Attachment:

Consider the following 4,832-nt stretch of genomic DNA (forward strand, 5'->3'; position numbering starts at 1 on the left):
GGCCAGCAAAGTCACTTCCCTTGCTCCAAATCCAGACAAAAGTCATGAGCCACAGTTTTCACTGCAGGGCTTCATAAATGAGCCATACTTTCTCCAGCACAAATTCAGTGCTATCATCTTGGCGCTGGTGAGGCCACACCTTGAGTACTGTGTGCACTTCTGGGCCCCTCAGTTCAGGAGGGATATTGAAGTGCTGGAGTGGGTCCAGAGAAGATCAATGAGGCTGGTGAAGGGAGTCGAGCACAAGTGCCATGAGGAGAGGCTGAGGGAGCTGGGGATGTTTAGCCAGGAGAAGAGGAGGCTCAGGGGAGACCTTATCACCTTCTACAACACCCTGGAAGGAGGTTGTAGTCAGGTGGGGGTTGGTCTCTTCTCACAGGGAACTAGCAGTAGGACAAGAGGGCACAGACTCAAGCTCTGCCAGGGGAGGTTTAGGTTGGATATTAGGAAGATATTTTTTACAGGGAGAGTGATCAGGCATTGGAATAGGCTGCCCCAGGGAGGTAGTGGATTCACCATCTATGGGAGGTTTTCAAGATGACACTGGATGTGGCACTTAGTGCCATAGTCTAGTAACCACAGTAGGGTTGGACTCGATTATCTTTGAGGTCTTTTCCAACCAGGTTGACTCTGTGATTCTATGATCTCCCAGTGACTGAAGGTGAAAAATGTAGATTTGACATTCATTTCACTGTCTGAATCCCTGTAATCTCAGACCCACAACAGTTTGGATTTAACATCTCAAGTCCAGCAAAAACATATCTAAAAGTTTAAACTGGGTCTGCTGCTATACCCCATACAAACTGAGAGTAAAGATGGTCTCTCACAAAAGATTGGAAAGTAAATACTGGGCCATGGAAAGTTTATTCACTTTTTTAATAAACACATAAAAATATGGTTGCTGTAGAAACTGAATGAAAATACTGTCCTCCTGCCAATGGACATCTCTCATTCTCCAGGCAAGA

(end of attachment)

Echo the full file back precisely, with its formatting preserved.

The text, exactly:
Consider the following 4,832-nt stretch of genomic DNA (forward strand, 5'->3'; position numbering starts at 1 on the left):
GGCCAGCAAAGTCACTTCCCTTGCTCCAAATCCAGACAAAAGTCATGAGCCACAGTTTTCACTGCAGGGCTTCATAAATGAGCCATACTTTCTCCAGCACAAATTCAGTGCTATCATCTTGGCGCTGGTGAGGCCACACCTTGAGTACTGTGTGCACTTCTGGGCCCCTCAGTTCAGGAGGGATATTGAAGTGCTGGAGTGGGTCCAGAGAAGATCAATGAGGCTGGTGAAGGGAGTCGAGCACAAGTGCCATGAGGAGAGGCTGAGGGAGCTGGGGATGTTTAGCCAGGAGAAGAGGAGGCTCAGGGGAGACCTTATCACCTTCTACAACACCCTGGAAGGAGGTTGTAGTCAGGTGGGGGTTGGTCTCTTCTCACAGGGAACTAGCAGTAGGACAAGAGGGCACAGACTCAAGCTCTGCCAGGGGAGGTTTAGGTTGGATATTAGGAAGATATTTTTTACAGGGAGAGTGATCAGGCATTGGAATAGGCTGCCCCAGGGAGGTAGTGGATTCACCATCTATGGGAGGTTTTCAAGATGACACTGGATGTGGCACTTAGTGCCATAGTCTAGTAACCACAGTAGGGTTGGACTCGATTATCTTTGAGGTCTTTTCCAACCAGGTTGACTCTGTGATTCTATGATCTCCCAGTGACTGAAGGTGAAAAATGTAGATTTGACATTCATTTCACTGTCTGAATCCCTGTAATCTCAGACCCACAACAGTTTGGATTTAACATCTCAAGTCCAGCAAAAACATATCTAAAAGTTTAAACTGGGTCTGCTGCTATACCCCATACAAACTGAGAGTAAAGATGGTCTCTCACAAAAGATTGGAAAGTAAATACTGGGCCATGGAAAGTTTATTCACTTTTTTAATAAACACATAAAAATATGGTTGCTGTAGAAACTGAATGAAAATACTGTCCTCCTGCCAATGGACATCTCTCATTCTCCAGGCAAGA